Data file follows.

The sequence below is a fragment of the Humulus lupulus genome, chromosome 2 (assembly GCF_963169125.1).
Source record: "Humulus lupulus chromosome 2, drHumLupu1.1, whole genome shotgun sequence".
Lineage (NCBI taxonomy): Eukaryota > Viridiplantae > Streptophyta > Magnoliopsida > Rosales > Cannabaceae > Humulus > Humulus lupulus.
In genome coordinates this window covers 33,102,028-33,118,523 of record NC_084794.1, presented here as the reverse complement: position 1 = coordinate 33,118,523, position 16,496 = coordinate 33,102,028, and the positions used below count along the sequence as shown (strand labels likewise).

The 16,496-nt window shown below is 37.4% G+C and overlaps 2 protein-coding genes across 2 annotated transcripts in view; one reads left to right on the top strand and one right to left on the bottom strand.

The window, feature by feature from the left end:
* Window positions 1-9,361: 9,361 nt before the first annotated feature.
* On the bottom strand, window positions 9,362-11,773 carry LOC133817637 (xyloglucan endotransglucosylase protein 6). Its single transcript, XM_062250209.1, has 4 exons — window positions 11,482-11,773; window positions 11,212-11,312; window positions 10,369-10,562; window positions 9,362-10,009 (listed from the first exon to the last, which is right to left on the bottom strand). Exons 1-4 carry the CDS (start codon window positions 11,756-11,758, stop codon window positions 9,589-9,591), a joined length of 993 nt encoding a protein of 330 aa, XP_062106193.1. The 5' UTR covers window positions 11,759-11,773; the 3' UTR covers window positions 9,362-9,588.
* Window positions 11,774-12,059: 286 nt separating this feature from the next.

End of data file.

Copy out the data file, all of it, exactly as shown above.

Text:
The sequence below is a fragment of the Humulus lupulus genome, chromosome 2 (assembly GCF_963169125.1).
Source record: "Humulus lupulus chromosome 2, drHumLupu1.1, whole genome shotgun sequence".
Lineage (NCBI taxonomy): Eukaryota > Viridiplantae > Streptophyta > Magnoliopsida > Rosales > Cannabaceae > Humulus > Humulus lupulus.
In genome coordinates this window covers 33,102,028-33,118,523 of record NC_084794.1, presented here as the reverse complement: position 1 = coordinate 33,118,523, position 16,496 = coordinate 33,102,028, and the positions used below count along the sequence as shown (strand labels likewise).

The 16,496-nt window shown below is 37.4% G+C and overlaps 2 protein-coding genes across 2 annotated transcripts in view; one reads left to right on the top strand and one right to left on the bottom strand.

The window, feature by feature from the left end:
* Window positions 1-9,361: 9,361 nt before the first annotated feature.
* On the bottom strand, window positions 9,362-11,773 carry LOC133817637 (xyloglucan endotransglucosylase protein 6). Its single transcript, XM_062250209.1, has 4 exons — window positions 11,482-11,773; window positions 11,212-11,312; window positions 10,369-10,562; window positions 9,362-10,009 (listed from the first exon to the last, which is right to left on the bottom strand). Exons 1-4 carry the CDS (start codon window positions 11,756-11,758, stop codon window positions 9,589-9,591), a joined length of 993 nt encoding a protein of 330 aa, XP_062106193.1. The 5' UTR covers window positions 11,759-11,773; the 3' UTR covers window positions 9,362-9,588.
* Window positions 11,774-12,059: 286 nt separating this feature from the next.